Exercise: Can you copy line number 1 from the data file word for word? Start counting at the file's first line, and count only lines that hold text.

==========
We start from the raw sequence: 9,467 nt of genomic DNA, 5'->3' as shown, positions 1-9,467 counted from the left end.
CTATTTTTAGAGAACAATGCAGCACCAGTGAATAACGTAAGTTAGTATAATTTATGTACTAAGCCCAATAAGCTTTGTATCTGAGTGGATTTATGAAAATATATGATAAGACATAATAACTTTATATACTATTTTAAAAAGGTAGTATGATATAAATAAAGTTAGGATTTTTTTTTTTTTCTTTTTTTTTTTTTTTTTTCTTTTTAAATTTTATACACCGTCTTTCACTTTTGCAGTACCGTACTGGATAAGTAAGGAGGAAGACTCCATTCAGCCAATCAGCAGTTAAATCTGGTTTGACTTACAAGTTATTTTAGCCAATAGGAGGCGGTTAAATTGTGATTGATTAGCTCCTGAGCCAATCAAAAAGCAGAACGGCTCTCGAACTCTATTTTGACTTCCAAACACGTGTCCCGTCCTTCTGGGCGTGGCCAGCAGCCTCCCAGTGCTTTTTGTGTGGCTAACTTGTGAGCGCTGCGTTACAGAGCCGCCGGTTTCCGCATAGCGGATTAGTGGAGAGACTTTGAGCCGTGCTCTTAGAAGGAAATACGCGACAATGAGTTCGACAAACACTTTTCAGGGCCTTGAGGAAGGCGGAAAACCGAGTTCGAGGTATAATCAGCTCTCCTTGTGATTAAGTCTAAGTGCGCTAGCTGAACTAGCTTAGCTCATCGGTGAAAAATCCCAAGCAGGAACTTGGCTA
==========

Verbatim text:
We start from the raw sequence: 9,467 nt of genomic DNA, 5'->3' as shown, positions 1-9,467 counted from the left end.